Knuckles was so popular that the Warehouse, initially a members-only club for largely black gay men, began attracting straighter, whiter crowds, leading its owner, Robert Williams, to introduce a membership for entry. Knuckles continued DJing at the Warehouse until November 1982, when he started his own club in Chicago, The Power Plant.

 

Around 1983, Knuckles bought his first drum machine to develop his mixes from Derrick May, a young DJ who regularly made the trip from Detroit to see Knuckles at the Warehouse. The combination of bare, insistent drum machine pulses and an overlay of cult disco classics defined the sound of early Chicago house music, a sound which many local producers began to mimic in the studios by 1985.

 

His discography spans two studio albums, a compilation album and twenty-two singles. His debut studio album Beyond the Mix was released on August 6, 1991, on Virgin Records. His second studio album Welcome to the Real World was released four years later  in 1995, also via Virgin. The album is a collaborative project with Adeva.  In 1991, he released the compilation album Greatest – Frankie Knuckles via Trax Records.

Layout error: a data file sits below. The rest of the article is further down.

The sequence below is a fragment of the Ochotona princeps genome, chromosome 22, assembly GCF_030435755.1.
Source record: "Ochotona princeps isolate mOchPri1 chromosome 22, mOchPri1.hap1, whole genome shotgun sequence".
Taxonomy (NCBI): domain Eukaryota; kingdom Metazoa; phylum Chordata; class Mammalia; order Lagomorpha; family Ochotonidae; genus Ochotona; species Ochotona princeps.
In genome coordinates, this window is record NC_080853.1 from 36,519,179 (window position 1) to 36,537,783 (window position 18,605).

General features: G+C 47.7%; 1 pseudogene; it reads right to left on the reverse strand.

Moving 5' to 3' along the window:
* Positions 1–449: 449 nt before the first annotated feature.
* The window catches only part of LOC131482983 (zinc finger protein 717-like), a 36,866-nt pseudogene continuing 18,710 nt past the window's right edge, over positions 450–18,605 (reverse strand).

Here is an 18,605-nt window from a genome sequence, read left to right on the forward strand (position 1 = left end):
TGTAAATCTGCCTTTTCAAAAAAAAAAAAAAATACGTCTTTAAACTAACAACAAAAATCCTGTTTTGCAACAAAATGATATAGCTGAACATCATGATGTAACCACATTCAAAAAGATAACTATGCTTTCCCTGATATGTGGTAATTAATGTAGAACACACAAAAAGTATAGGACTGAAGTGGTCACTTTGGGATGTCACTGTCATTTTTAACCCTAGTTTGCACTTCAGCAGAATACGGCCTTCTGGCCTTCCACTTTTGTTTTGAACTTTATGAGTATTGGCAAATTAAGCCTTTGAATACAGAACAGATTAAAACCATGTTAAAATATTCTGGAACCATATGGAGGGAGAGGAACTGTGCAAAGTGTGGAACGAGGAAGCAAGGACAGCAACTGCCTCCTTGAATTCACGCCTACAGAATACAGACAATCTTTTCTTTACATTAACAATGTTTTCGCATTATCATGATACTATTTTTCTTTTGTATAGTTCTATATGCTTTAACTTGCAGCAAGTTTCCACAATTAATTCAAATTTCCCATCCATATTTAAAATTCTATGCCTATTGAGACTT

My personal highlights being The Whistle Song, Tears featuring Robert Owen,  Ain’t Nobody remix of Rufus & Chaka Khan and his remix of the Pet Shop Boys Left to my own devices.

Frankie’s death in 2014 was global news, having suffered from Type II diabetes, having a foot amputated following a snowboarding accident.

 

His Legacy has lived on though with Defect Records releases a retrospective compilation back in 2015, entitled House Masters Frankie Knuckles. The Frankie Knuckles Foundation is a not for profit educational, and cultural organization dedicated to the advancement of Frankie Knuckles’ mission as the global ambassador of house music through media, conservation and public events continuing and supporting the causes he advocated.

 

His music defined the genre, and his tracks stand the test of time more than most. I wish I’d seen him DJ, but thanks to Frankie and The Whistle Song, and Pete Tong I too share the love of house!

 

black and white image of Frankie Knuckles DJ'ing
black and white image of Frankie Knuckles DJ'ing

Frankie Knuckles

Last Night a DJ Saved My Life

 

There’s a handful of names that are universally adored, fewer that can lay claim to being there at the very beginning of house music and fewer still that most would own at least one 12” from. Frankie Knuckles was introduced to me by Pete Tong and his Essential Selection – The Whistle Song was one of those tracks that just cut through the noise and I must have listened to that 12” more than most of the others I own.